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Who should travel to the subcontinent to build Aussie cricket depth?

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18th January, 2022

What a fabulous few months it has been for the Australian cricket team – first the T20 World Cup victory when nobody was expecting it and then complete domination of the old rival in the Ashes.

The team looks to be performing exceptionally well in all the departments under a new Test captain.

I have criticised the selectors in the past but will give them an honourable mention.

Firstly, they got the squad selection absolutely right in the World Cup and the result was there for all to see. Now, in the Ashes, they managed to give some blokes a go and created depth in batting as well as bowling. So kudos to them.

And it is no coincidence that these good selections have come under the new selection panel now headed by George Bailey with Tony Dodemaide as his deputy.

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However we saw how important having depth in your batting and bowling ranks can prove last summer, against India. So this process of creating a pool of Test-ready players needs to continue.

Currently, due to the bio bubble environment in which every series is played, every touring team is travelling with at least 20 to 25 players. This provides the opportunity to give some useful experience to the next cabs off the ranks.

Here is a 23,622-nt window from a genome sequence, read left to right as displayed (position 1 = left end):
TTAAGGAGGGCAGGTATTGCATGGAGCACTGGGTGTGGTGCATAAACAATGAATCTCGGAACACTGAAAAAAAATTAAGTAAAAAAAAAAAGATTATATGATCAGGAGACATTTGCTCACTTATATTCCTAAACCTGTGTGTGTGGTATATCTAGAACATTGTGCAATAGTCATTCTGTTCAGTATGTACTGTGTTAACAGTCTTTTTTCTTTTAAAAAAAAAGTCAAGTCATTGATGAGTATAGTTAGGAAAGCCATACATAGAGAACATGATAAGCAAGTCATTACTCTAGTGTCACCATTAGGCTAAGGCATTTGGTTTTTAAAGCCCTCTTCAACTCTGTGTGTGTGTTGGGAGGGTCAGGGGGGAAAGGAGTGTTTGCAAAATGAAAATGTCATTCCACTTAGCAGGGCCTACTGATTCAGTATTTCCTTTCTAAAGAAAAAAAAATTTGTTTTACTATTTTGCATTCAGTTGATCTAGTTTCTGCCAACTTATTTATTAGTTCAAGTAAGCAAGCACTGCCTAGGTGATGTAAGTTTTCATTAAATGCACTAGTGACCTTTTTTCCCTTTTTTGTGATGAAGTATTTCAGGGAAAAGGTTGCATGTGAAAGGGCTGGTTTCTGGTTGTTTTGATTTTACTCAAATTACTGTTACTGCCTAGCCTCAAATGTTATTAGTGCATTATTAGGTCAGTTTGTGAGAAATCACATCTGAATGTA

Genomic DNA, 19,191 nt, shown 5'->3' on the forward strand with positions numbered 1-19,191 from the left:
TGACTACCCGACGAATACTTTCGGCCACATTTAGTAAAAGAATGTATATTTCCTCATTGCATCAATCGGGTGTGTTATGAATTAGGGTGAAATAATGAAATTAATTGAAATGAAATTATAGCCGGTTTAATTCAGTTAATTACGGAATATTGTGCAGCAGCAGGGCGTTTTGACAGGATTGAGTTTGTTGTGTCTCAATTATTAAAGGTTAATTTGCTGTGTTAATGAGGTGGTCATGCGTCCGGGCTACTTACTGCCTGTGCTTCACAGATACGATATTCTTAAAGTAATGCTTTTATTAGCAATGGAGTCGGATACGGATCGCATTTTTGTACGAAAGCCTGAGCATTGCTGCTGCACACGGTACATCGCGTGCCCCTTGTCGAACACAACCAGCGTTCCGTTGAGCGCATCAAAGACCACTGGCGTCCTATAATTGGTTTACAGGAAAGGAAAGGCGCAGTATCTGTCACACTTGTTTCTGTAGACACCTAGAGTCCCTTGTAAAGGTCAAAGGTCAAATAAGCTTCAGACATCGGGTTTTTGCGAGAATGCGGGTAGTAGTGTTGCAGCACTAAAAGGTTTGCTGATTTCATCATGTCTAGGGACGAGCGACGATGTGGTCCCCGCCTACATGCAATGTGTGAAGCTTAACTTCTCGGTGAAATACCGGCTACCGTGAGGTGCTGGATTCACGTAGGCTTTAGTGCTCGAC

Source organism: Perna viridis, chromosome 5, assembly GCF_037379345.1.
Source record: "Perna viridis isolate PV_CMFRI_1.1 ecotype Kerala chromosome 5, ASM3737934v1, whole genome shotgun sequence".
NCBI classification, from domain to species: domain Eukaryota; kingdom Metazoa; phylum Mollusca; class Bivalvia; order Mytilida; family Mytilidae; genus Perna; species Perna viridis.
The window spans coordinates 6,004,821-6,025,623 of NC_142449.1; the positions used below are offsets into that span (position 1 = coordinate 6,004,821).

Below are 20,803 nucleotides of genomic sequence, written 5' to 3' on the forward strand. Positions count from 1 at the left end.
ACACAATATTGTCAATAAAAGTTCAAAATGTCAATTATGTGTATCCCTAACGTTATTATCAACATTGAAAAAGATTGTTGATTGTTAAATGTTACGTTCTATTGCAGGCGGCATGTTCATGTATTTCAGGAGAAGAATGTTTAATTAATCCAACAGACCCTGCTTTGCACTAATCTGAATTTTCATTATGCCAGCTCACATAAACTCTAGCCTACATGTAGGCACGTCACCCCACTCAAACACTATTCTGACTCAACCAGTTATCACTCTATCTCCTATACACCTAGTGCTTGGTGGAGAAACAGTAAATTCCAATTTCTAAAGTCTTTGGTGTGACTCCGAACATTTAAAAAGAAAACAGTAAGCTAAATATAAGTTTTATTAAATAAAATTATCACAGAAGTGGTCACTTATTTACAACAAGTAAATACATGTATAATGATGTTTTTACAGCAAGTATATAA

Currently there are seven batsmen in the Test squad, with Nic Maddison and Mitch Marsh covers for Sydney. In addition to these nine, Will Pucovski, Bryce Street and Henry Hunt – who, except Puc, were already part of Australia A against England Lions – should be on the upcoming tour as reserves.

This will help in a couple of aspects. The first is that they get a taste of how the Test team works so they are familiar with the setup. Secondly, they get good experience of subcontinent conditions.


The issue is that they will lose out on the Sheffield Shield rounds that will be played in March. There is a delicate balance between gaining experience in domestic cricket and being with a touring team – gaining experience in alien conditions.

But these guys have proven they can perform in Aussie conditions. Now to make their games all-round and further improve them in all aspects of batsmanship, it is important that they are confronted with foreign conditions. They can still go ahead and play all rounds of Sheffield shield in February and early March, then head abroad.

Imagine a scenario where suddenly Street has to open against India on a subsequent tour with no prior subcontinent experience – that would not be fair to the youngster.

Bryce Street of Queensland

Bryce Street of Queensland. (Photo by Chris Hyde/Getty Images)

Until a few years ago, Australia A was a regular fixture, and tours and matches proved useful for fringe players to get experience. But now, with less and less A cricket being played, the only feasible solution to give fringe players a taste of foreign conditions is to have them travel with the Test and ODI squads.

I would even go a step further and suggest that we have some sort of similar arrangement for younger players.

With the new selection panel showing that they are flexible in selections and ideas, I am optimistic that some solution like the one above may be put in place to create further depth and talent.